I have a stupid question. You have all that space, why not a second water bottle mount? And don’t say “just carry a camelback. Doesn’t hurt to have another mount.

Tim
Tim
7 years ago

Looks clean, and getting the shock inside will protect it from muck. That pivot near the seat tube looks awesome, too- it’s absolutely huge. Personally, if I had this frame, I would put an old inner tube over the top of the seat tube to make a gasket to keep water from dripping in there. And hopefully if there’s a slot on the seat tube, it faces forward so muck flung forward by the front wheel doesn’t get into the frame.

xc-fr
xc-fr
7 years ago

looks really great and clean. WOW !
BUT the inner seal of the shock will not get enough grease in this position (upside down). I’ve done this (shock upside down) with Monarch and RP23 at a spark to have more space for the bottle. both shocks squeacks after some rides until I shacke the bike to get grease to the inner upper seals of the piston. i guess it will be the same with the DT shock, it’s just a question of time.

what about a shock with a lever (RP23, RT3 …)

xc-fr
xc-fr
7 years ago

hey, why use a regular reverb and not a stealth?

WK
WK
7 years ago

Shut up and take my money!

Henrik
7 years ago

Why is nobody saying anything about what apears to be ned “all mountain carbon wheels” from DT… In the spline series

Craig
Craig
7 years ago

This is very cool. However the shock stroke appears quite short. I wonder what the ratio is to travel? There must be some internal trickery inside the shock to aid damping, (if it’s a high ratio that is).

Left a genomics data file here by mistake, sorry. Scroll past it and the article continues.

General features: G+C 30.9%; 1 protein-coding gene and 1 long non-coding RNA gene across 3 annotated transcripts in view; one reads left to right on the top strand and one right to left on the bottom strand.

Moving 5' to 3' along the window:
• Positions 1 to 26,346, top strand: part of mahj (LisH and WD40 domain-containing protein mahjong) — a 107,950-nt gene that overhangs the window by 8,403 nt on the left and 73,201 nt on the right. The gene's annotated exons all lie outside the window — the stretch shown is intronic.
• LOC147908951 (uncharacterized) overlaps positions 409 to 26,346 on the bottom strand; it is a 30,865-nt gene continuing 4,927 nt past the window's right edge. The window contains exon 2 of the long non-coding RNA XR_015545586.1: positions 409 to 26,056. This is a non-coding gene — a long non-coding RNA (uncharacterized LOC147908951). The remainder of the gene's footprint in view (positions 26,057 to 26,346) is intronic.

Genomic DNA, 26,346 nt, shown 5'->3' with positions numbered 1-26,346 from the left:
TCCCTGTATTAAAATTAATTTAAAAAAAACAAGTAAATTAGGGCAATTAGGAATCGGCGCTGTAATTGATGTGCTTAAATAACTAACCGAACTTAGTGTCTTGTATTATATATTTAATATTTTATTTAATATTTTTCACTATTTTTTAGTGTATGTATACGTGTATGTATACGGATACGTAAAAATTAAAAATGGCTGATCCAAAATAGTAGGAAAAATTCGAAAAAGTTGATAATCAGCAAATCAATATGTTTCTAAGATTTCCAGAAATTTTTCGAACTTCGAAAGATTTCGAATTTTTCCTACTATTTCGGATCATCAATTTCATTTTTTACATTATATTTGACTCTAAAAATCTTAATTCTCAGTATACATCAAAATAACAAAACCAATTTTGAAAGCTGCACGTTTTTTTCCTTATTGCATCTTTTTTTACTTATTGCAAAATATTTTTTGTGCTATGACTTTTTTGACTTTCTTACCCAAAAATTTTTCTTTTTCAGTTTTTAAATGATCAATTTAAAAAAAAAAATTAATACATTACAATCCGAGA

i
i
7 years ago

How does one access the upper shock mount? I probably do more maintenance on shock pivots than any other part of suspension…
It looks nice, but I don’t see any other benefit to hiding the shock like this. And there are several drawbacks. Pulling off a cover just to access the adjustments? Really?

Judging from comments here and at other bike sites, there is a substantial crowd that doesn’t really care if their bike works or not so long as it looks good (evidence: the existence of crank bros); I’m sure Bold is catering to these types.

Also, if they made a way to pack up a bike as easy as that looks… Make it out of some sort of rigid plastic and I’ll buy one, I pretty much don’t care how much it costs.

i
i
7 years ago

Never mind, I see in the Pinkbike blurb about it (where they actually rode it) that there’s a window on the NDS for accessing the shock hardware.

pmurf
pmurf
7 years ago

This is awesome. I’m sure there is validity to both side of the hidden shock argument, but in any case, it looks like an exceptionally well thought out solution given the design goal they had. And that animation….holy cow!

edge
edge
7 years ago

Looks clean but I prefer my shock where I can access it since I wrench and tune my own bikes.

grasspress
grasspress
7 years ago

great looking bike! i’ll wait to see what experienced and unbiased reviewers have to say about it. so far so good.

i echo concerns about debris entering the tubes from the air flow vents and how to clean the interior. also, i’m interested in what the reviewers have to say about adjusting the shock canister and how aggravating it might be.

PACKMONGER
PACKMONGER
7 years ago

just looks like a whole heap of cleaning trouble to me. Airflow holes are gimmicky too. best cooling would be open to the elements all over. a design solution to a pure aesthetic problem that may just then create functional use.